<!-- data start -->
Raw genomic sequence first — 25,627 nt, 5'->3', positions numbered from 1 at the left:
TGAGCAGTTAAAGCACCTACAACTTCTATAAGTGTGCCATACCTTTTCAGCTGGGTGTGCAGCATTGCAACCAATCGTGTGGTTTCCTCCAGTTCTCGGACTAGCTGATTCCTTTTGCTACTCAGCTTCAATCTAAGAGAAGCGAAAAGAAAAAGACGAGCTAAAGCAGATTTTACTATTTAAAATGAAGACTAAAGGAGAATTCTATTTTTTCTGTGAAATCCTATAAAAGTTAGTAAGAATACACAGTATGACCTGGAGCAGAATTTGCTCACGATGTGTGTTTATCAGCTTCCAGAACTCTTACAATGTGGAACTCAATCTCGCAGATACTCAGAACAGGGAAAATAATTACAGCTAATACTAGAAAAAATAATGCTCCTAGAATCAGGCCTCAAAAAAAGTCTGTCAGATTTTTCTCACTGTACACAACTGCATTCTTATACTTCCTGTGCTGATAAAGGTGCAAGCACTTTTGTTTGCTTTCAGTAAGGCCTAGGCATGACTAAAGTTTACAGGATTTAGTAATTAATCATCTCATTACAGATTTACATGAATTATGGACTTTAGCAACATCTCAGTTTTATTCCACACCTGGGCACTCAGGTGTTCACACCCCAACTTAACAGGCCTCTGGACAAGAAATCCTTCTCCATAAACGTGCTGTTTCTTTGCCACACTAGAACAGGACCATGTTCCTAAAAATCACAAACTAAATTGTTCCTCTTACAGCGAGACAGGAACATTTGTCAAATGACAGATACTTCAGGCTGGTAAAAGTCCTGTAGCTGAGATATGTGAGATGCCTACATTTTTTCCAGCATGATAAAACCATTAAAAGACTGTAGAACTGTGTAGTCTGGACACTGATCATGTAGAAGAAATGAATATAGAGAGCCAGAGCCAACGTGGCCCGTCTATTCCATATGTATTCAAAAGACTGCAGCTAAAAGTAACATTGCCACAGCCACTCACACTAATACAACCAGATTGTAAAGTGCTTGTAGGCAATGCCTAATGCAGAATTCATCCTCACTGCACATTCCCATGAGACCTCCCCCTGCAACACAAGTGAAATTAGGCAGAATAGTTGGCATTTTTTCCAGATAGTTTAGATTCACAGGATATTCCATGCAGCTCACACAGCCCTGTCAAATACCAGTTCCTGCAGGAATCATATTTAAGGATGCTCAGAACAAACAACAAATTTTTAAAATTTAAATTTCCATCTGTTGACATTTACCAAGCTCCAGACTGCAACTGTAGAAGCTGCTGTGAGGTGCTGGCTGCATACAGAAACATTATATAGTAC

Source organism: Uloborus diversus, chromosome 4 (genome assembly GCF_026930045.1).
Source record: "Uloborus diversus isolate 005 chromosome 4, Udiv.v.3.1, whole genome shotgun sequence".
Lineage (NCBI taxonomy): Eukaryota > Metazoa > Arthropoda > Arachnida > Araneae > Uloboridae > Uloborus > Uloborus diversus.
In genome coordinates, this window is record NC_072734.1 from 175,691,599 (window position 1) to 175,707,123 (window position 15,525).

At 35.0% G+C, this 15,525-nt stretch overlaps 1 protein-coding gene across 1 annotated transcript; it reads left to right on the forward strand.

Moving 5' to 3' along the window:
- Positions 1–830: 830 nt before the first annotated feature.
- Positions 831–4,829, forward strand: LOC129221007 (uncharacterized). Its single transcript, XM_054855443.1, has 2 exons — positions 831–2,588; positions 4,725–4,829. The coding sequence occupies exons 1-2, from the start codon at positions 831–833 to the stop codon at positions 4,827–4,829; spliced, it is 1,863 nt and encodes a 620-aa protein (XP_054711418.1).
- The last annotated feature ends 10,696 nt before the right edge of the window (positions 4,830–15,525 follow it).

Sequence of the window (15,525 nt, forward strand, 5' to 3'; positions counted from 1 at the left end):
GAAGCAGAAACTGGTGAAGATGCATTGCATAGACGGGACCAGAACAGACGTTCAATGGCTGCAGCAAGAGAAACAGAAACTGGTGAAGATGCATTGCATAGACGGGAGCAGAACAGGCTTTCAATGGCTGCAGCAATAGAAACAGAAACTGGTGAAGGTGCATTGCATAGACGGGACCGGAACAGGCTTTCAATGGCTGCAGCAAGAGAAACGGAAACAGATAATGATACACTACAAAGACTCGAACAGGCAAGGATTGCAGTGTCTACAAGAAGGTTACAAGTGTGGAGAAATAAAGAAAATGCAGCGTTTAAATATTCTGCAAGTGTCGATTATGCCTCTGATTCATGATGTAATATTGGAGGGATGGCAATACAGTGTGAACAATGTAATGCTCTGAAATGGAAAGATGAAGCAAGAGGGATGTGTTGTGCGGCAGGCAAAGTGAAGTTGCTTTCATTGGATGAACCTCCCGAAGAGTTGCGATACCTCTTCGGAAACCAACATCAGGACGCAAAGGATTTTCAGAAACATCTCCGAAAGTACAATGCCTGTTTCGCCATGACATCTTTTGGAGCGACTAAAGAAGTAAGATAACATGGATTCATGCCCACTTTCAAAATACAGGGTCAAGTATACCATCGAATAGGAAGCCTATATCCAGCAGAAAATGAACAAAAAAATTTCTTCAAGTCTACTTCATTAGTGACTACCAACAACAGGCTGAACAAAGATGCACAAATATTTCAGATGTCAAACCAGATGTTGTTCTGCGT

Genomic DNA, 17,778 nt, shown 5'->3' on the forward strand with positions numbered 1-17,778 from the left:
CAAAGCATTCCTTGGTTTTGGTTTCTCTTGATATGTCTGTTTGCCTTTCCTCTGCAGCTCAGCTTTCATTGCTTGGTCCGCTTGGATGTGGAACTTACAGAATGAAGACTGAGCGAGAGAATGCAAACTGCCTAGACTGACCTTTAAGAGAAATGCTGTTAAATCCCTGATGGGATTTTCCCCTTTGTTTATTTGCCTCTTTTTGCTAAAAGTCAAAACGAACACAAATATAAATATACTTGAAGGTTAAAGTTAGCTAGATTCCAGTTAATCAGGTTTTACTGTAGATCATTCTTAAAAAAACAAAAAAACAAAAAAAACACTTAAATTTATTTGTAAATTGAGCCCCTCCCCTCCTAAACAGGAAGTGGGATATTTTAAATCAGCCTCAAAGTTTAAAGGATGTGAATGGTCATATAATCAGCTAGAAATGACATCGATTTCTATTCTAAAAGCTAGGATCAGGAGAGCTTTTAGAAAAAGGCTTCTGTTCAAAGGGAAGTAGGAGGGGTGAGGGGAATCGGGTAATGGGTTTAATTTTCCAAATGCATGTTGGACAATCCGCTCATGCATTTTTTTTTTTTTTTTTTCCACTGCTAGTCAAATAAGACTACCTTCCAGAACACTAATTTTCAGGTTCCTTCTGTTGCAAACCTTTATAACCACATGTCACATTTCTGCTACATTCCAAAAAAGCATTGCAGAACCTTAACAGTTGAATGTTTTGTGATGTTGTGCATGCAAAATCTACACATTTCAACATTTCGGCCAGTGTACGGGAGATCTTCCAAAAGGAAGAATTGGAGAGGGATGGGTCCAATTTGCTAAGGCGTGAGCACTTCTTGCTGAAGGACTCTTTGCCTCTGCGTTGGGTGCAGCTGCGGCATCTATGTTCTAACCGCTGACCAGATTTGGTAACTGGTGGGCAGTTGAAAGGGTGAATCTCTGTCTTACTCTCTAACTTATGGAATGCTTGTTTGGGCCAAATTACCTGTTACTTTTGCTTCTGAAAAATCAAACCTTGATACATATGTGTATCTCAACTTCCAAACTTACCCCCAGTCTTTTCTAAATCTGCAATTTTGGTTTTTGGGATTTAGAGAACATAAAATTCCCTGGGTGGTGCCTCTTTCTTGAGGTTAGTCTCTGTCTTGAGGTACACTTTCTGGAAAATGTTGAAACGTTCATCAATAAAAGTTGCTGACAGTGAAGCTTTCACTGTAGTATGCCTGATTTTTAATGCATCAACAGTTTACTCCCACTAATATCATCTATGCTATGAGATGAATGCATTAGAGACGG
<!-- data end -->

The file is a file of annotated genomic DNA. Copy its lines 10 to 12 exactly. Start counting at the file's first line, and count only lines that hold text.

- Positions 831–4,829, forward strand: LOC129221007 (uncharacterized). Its single transcript, XM_054855443.1, has 2 exons — positions 831–2,588; positions 4,725–4,829. The coding sequence occupies exons 1-2, from the start codon at positions 831–833 to the stop codon at positions 4,827–4,829; spliced, it is 1,863 nt and encodes a 620-aa protein (XP_054711418.1).
- The last annotated feature ends 10,696 nt before the right edge of the window (positions 4,830–15,525 follow it).

Sequence of the window (15,525 nt, forward strand, 5' to 3'; positions counted from 1 at the left end):